Watch This 45-Foot Paper aeroplane Fly Half A Mile And Reach 98 MPH

A huge paper aeroplane rivaling the size of the Wright Brothers’ first flying machine made a possibly record-breaking flight this week.

The paper aeroplane dropped from a hovering helicopter about half a mile (0.8 kilometers) above the Arizona desert, and flew at a top speed of 98 mph (158 kph) as it glided down to Earth. Aeronautical engineers built the magnified childhood dream as a nod to Arturo Valdenegro — a 12-year-old Tucson, Ariz., resident whose paper plane design flew farthest during a competition held at the Pima Air & Space Museum in Tucson in January.

But the paper behemoth that stretched 45 feet (14 meters) in length and 24 feet (7 meters) across its wings almost didn’t fly on March 21. It buckled under its own weight of 800 pounds (363 kilograms) on the morning of its debut, which delayed the launch for hours while the team frantically reinforced the structure. As it finally lifted off the ground under the helicopter, the paper aeroplane began swaying heavily in the evening wind. 

“Aaron, our helicopter pilot then gave the order to cut the plane loose from the cable when it began to pull the chopper itself in a strong gust,” according to a Pima Air & Space Museum blog post. “But after it was released, for several shining moments, our huge, beautiful, silly, hubristic 45-foot paper aeroplane soared.”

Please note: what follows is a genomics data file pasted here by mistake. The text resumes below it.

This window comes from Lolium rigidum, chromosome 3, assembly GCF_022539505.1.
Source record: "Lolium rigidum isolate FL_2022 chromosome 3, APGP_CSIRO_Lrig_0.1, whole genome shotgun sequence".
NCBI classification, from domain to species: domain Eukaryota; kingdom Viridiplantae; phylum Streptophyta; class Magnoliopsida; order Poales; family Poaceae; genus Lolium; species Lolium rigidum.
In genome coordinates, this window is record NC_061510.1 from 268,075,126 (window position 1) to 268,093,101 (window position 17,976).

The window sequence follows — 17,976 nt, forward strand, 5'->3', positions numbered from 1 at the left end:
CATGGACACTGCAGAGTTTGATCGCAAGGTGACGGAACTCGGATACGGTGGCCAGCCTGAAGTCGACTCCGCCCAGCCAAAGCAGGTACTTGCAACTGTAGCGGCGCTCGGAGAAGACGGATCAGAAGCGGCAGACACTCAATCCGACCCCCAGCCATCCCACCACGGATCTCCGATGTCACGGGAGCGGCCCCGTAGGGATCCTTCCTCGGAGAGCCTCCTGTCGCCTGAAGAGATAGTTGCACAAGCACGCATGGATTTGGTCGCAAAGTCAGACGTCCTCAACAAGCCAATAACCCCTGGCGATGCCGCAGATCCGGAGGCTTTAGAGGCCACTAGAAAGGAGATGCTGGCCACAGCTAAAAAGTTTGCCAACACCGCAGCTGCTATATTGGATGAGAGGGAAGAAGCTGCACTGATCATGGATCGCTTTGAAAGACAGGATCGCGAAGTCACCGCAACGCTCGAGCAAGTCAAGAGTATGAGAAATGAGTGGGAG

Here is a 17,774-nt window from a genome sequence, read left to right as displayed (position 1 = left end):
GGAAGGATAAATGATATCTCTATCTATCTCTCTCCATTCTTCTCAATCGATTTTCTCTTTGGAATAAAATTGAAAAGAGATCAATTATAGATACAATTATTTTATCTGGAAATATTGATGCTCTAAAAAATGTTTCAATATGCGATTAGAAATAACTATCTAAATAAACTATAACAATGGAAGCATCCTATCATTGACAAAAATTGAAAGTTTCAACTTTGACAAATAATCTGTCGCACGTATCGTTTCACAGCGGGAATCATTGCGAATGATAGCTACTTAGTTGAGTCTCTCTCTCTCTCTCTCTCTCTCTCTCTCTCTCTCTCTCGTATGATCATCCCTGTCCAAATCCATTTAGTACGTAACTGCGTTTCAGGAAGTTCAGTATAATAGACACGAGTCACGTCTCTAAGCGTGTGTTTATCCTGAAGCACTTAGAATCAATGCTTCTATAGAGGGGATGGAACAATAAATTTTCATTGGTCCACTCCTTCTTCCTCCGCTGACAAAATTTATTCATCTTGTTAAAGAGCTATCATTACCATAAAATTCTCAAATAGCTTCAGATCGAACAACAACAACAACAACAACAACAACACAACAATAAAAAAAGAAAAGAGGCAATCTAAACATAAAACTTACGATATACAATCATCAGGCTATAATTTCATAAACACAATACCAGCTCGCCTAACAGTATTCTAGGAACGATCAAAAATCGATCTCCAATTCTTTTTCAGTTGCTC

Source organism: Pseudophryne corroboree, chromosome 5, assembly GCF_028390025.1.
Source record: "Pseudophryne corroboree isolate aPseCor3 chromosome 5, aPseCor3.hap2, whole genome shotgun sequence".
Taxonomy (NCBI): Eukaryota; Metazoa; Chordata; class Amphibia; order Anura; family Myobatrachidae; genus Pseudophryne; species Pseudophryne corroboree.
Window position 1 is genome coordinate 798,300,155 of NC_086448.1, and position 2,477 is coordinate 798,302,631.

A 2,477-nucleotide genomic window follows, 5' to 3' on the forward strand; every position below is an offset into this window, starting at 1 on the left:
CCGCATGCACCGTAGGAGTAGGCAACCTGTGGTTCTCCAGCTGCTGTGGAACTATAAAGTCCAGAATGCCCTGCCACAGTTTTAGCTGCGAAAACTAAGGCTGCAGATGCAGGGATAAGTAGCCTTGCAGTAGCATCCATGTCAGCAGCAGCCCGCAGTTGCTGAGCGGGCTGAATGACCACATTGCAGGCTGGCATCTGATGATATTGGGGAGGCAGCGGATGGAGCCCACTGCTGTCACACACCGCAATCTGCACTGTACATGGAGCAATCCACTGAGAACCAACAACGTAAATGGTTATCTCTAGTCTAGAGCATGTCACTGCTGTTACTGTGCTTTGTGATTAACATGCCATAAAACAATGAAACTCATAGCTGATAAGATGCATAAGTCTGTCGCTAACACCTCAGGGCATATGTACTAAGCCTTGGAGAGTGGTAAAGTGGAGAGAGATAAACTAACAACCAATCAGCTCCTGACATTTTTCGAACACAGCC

A stunt plane flown by five-time U.S. National Aerobatic Champion, Kirby Chambliss, shadowed the flight of the paper plane (named “Arturo’s Desert Eagle”). The paper plane — made of paper-based falconboard used in recyclable signs — is expected to go on display at the Pima Air & Space Museum sometime in the spring.

“The arresting visual of the paper aeroplane in flight rekindled the childhood creativity in all of us,” said Yvonne Morris, executive director of the Pima Air & Space Museum and Arizona Aerospace Foundation. “The museum is thrilled to conduct the first-ever Great Paper aeroplane Launch, part of our larger effort to inspire America’s youth and spark a passion for aviation and engineering in the next generation.”

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